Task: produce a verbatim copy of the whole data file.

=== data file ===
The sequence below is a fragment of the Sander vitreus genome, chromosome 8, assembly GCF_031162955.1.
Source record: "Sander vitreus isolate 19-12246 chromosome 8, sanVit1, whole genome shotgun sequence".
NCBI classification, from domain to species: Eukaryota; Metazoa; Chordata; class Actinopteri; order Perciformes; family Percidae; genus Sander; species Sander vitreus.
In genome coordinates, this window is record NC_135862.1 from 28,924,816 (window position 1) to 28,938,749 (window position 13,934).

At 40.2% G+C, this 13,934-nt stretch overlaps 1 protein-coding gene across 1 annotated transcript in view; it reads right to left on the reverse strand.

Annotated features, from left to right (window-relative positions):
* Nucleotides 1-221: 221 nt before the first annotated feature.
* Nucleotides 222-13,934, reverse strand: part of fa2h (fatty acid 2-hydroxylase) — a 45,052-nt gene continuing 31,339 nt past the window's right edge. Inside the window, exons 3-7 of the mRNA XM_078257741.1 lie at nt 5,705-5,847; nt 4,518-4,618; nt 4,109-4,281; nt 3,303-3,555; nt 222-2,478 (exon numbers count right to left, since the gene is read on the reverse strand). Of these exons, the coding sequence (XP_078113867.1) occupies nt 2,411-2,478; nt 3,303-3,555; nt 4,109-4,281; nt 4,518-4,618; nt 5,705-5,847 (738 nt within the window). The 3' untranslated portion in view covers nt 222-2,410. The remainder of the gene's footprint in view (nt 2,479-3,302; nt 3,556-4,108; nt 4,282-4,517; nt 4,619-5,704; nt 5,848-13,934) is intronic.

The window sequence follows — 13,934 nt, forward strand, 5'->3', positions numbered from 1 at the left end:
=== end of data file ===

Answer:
The sequence below is a fragment of the Sander vitreus genome, chromosome 8, assembly GCF_031162955.1.
Source record: "Sander vitreus isolate 19-12246 chromosome 8, sanVit1, whole genome shotgun sequence".
NCBI classification, from domain to species: Eukaryota; Metazoa; Chordata; class Actinopteri; order Perciformes; family Percidae; genus Sander; species Sander vitreus.
In genome coordinates, this window is record NC_135862.1 from 28,924,816 (window position 1) to 28,938,749 (window position 13,934).

At 40.2% G+C, this 13,934-nt stretch overlaps 1 protein-coding gene across 1 annotated transcript in view; it reads right to left on the reverse strand.

Annotated features, from left to right (window-relative positions):
* Nucleotides 1-221: 221 nt before the first annotated feature.
* Nucleotides 222-13,934, reverse strand: part of fa2h (fatty acid 2-hydroxylase) — a 45,052-nt gene continuing 31,339 nt past the window's right edge. Inside the window, exons 3-7 of the mRNA XM_078257741.1 lie at nt 5,705-5,847; nt 4,518-4,618; nt 4,109-4,281; nt 3,303-3,555; nt 222-2,478 (exon numbers count right to left, since the gene is read on the reverse strand). Of these exons, the coding sequence (XP_078113867.1) occupies nt 2,411-2,478; nt 3,303-3,555; nt 4,109-4,281; nt 4,518-4,618; nt 5,705-5,847 (738 nt within the window). The 3' untranslated portion in view covers nt 222-2,410. The remainder of the gene's footprint in view (nt 2,479-3,302; nt 3,556-4,108; nt 4,282-4,517; nt 4,619-5,704; nt 5,848-13,934) is intronic.

The window sequence follows — 13,934 nt, forward strand, 5'->3', positions numbered from 1 at the left end: